Five months ago, the U.S. Supreme Court banned mandatory sentences of life in prison without the possibility of parole for juveniles convicted of murder.
But since the Miller v. Alabama decision, Florida courts have struggled to apply the ruling — and two Miami-Dade cases may help settle key lingering legal questions.
Does the ruling apply to past cases? A Miami appeals court, ruling on a South Miami-Dade killer convicted in 2000, doesn’t think so. That decision, which affects at least 180 cases statewide, is likely bound for higher courts.
When a judge last month gave convicted killer Benito Santiago 60 years in prison — making him the first South Florida juvenile sentenced after Miller — prosecutors immediately vowed to appeal, saying the sentence was illegal.
The nation’s high court in Miller, and a companion case, struck down laws in 28 states that handed out mandatory life sentences without the possibility of parole for minors convicted of murders. The ruling, while hailed by civil rights activists, doesn’t mean Florida judges can’t still impose a life sentence for murder. But they now must at least consider a defendant’s age.
The opinion follows the high court’s 2010 decision in a Jacksonville case that ruled that sentencing minors to life without the possibility of parole in non-homicide cases constituted “cruel and unusual punishment.” The reasoning: science has shown that youth’s brains are not fully developed, and they are susceptible to impulses and the influences of others.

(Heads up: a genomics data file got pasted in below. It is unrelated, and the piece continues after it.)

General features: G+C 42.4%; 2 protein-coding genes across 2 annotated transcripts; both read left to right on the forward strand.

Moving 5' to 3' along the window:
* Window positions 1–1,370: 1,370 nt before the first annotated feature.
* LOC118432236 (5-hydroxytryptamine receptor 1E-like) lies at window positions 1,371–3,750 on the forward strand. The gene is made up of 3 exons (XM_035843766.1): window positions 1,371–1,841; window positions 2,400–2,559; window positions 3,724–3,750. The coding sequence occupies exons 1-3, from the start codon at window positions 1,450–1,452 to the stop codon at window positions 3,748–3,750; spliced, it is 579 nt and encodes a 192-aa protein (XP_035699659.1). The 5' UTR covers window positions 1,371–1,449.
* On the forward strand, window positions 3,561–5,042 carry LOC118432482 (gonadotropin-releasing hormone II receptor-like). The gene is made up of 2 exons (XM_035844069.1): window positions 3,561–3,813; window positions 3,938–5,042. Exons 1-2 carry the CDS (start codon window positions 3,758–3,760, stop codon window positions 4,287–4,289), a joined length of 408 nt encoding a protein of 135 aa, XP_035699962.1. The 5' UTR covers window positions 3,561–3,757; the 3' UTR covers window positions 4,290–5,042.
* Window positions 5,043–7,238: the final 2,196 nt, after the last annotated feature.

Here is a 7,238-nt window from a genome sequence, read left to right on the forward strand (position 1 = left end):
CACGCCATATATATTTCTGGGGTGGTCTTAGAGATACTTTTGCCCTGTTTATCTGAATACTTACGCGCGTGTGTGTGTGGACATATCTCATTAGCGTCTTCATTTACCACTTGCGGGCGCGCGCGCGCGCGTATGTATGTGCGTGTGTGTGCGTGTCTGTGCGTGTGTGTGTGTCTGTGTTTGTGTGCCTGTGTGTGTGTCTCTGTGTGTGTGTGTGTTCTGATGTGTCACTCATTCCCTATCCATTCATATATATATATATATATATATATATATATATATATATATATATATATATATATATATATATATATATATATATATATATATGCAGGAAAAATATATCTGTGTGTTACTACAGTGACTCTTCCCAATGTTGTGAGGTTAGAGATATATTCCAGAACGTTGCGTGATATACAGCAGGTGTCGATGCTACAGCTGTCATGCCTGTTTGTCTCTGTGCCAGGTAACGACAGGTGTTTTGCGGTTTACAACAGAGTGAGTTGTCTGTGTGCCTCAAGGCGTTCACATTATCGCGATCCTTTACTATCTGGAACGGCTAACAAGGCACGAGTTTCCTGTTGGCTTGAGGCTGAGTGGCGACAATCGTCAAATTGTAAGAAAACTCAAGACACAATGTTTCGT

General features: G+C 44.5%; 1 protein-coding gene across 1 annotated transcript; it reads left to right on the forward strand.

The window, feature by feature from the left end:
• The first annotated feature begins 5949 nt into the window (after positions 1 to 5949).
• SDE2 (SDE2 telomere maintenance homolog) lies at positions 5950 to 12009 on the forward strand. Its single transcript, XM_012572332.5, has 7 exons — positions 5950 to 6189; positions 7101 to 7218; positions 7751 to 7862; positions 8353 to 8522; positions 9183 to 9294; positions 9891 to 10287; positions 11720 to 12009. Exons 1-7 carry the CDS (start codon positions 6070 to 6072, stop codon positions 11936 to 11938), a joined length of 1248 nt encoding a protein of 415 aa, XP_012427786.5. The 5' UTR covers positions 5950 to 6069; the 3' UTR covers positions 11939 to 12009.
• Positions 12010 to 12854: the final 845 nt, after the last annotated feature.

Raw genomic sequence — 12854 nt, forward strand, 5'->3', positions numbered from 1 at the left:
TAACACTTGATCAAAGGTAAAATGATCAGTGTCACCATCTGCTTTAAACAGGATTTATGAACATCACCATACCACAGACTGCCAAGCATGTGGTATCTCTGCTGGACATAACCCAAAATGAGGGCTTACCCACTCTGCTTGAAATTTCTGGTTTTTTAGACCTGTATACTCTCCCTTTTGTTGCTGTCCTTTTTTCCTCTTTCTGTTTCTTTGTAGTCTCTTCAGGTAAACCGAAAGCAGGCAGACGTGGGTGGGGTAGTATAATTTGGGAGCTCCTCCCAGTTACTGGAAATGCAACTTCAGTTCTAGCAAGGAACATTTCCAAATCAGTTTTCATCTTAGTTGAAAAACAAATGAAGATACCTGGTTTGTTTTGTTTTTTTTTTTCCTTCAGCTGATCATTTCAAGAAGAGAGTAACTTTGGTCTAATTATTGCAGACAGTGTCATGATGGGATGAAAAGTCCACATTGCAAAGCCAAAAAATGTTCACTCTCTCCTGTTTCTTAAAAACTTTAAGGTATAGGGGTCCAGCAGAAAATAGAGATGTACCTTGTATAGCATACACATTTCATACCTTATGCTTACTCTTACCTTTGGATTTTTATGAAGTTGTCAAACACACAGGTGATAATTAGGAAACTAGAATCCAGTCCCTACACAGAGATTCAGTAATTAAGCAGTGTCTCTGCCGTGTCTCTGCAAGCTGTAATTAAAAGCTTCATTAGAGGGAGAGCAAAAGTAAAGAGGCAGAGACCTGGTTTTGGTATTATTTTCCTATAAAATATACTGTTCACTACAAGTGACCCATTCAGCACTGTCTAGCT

The Supreme Court never explicitly said Miller should apply to past convictions for juveniles.
Florida has at least 180 defendants who could be eligible for new sentences under the Miller case, according to Barry University’s Juvenile Life Without Parole Defense Resource Center. At least 50 in Miami-Dade may be eligible, according to the Miami-Dade Public Defender’s Office. So far, none have been resentenced.
Within days of the Miller decision, defendants across the state began asking courts to get new sentencing hearings. Some prosecutors assumed the decision would be retroactive.
In Tallahassee, the Attorney General’s Office even agreed that “relief is appropriate” in the 2008 case of then 17-year-old Jose Gonzalez, who stabbed a man to death during a robbery, according to court documents.
In the case of Drewery Geter, he was 16 when he raped and slit the throat of nurse Helen Barker in front of her young son in 2000.
After the Miller decision, convicted killer Drewery Geter asked Miami-Dade’s Third District Court of Appeals to toss his murder sentence for raping and slitting the throat of nurse Helen Barker in front of her young son when Geter was 16 years old.
But the court in September ruled Geter couldn’t get a new sentence because judges considering youth during sentencing was merely “evolutionary” and a “procedural change.”
The court also ruled that applying Miller retroactively “would undoubtedly open the floodgates” of long-ago convicted killers seeking new sentences.
The effect: new judges and prosecutors would be unfamiliar with old cases, trial transcripts might have vanished and relatives of the dead would be forced to live through a new set of court hearings, the panel ruled.